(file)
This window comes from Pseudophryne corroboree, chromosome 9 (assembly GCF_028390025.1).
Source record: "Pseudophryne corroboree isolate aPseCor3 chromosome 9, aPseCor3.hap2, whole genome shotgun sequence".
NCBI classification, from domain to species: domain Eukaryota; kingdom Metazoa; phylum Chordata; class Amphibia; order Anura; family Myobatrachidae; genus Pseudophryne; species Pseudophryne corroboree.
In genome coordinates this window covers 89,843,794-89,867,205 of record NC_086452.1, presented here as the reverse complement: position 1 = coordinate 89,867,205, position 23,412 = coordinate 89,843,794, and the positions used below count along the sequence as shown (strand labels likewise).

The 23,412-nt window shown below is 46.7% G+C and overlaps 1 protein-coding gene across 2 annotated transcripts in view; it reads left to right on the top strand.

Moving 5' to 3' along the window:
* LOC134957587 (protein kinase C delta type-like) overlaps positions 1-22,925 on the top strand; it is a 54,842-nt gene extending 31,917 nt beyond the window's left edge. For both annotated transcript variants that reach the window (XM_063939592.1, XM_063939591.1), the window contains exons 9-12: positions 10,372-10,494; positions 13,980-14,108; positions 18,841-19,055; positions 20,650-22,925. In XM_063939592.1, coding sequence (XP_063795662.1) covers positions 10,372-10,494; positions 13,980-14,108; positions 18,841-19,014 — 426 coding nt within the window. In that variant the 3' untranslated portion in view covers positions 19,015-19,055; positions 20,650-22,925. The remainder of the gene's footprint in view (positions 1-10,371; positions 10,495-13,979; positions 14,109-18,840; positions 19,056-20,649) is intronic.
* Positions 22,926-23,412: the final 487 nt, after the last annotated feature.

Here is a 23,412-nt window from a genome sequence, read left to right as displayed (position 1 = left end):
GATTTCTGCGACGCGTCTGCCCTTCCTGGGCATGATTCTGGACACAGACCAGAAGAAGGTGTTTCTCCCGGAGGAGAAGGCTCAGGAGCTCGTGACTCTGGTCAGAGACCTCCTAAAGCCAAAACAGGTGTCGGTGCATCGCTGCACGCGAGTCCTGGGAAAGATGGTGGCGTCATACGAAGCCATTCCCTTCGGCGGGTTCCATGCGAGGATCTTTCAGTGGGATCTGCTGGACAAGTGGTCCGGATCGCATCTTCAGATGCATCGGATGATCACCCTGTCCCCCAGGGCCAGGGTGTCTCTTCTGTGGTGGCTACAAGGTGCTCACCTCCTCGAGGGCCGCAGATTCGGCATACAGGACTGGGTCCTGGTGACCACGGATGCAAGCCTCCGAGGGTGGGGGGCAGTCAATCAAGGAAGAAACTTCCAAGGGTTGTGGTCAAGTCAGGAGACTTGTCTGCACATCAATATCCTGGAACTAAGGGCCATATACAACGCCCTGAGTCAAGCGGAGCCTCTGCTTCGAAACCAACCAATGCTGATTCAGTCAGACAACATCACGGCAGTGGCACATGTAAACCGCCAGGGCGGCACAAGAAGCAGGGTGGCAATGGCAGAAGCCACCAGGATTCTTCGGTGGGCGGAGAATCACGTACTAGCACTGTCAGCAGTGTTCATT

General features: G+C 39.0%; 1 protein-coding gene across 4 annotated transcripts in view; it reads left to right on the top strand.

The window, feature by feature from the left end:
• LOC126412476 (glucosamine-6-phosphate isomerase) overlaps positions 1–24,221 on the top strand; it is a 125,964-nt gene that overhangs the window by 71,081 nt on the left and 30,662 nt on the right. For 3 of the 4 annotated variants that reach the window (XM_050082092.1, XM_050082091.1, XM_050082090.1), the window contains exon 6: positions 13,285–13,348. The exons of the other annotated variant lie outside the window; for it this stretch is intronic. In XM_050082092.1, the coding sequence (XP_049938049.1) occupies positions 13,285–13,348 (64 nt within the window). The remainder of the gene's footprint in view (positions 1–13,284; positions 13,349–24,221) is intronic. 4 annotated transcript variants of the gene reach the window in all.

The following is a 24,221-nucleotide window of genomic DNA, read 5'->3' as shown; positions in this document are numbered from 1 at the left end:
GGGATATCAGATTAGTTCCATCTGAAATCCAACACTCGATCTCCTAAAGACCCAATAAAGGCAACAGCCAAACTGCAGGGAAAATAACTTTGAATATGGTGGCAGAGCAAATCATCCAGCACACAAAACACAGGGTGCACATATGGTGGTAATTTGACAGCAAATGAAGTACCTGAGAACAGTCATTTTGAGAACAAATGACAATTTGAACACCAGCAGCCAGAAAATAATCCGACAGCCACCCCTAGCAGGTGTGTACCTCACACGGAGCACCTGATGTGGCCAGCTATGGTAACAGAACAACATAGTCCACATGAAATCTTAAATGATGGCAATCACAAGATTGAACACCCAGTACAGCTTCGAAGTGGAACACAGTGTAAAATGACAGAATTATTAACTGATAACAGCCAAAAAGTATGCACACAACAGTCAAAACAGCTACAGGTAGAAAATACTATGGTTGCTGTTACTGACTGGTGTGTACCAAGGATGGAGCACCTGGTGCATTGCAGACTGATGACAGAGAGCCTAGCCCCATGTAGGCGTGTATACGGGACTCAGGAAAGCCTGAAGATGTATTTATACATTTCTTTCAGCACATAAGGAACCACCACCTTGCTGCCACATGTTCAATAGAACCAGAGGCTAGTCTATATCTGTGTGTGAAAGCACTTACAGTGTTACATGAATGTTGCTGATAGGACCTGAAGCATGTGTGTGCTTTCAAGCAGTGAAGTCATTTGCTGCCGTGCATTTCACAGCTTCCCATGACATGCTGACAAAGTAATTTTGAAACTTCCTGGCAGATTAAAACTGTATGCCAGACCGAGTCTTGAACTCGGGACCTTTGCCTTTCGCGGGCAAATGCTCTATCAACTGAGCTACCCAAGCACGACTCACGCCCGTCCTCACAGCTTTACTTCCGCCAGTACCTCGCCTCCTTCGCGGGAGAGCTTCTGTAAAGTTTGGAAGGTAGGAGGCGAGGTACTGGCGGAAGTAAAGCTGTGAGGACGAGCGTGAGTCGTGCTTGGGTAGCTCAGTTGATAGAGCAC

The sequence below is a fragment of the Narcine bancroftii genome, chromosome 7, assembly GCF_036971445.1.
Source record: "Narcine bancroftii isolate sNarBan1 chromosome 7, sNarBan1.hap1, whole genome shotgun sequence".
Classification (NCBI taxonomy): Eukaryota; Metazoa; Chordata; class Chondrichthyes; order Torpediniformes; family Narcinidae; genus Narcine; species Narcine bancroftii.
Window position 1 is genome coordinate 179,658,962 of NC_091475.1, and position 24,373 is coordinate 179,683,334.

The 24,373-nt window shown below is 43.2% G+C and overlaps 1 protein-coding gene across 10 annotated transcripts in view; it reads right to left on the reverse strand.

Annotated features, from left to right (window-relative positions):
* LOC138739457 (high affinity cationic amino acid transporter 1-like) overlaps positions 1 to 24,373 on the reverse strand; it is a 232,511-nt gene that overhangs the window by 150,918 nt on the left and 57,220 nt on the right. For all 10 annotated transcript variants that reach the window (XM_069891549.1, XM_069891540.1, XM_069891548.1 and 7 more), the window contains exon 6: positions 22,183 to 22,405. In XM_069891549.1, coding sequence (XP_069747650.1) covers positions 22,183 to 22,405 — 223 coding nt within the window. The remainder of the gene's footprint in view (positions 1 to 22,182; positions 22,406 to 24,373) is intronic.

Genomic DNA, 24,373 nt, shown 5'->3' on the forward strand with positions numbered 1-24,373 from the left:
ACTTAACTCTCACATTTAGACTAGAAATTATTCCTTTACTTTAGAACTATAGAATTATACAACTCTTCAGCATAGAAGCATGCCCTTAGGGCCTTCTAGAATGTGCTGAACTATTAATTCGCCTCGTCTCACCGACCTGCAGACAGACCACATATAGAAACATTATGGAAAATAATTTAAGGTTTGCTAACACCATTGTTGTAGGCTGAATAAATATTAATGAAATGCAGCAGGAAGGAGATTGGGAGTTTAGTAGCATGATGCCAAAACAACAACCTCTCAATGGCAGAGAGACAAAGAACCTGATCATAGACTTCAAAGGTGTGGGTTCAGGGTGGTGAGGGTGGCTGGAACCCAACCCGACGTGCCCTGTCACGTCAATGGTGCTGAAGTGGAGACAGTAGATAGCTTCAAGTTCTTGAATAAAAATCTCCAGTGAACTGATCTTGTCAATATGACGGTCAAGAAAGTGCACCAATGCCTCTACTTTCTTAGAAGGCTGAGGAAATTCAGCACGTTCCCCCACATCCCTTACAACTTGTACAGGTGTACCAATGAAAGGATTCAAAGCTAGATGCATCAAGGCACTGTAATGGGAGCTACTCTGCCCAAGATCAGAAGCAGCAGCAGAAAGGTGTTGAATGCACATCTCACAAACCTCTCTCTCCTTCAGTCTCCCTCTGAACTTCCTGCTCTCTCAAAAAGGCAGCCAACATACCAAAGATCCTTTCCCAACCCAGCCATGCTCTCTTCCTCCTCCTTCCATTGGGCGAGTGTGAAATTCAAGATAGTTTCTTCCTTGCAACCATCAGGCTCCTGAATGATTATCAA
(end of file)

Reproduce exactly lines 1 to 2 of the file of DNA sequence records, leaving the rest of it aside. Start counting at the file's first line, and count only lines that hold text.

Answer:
This window comes from Pseudophryne corroboree, chromosome 9 (assembly GCF_028390025.1).
Source record: "Pseudophryne corroboree isolate aPseCor3 chromosome 9, aPseCor3.hap2, whole genome shotgun sequence".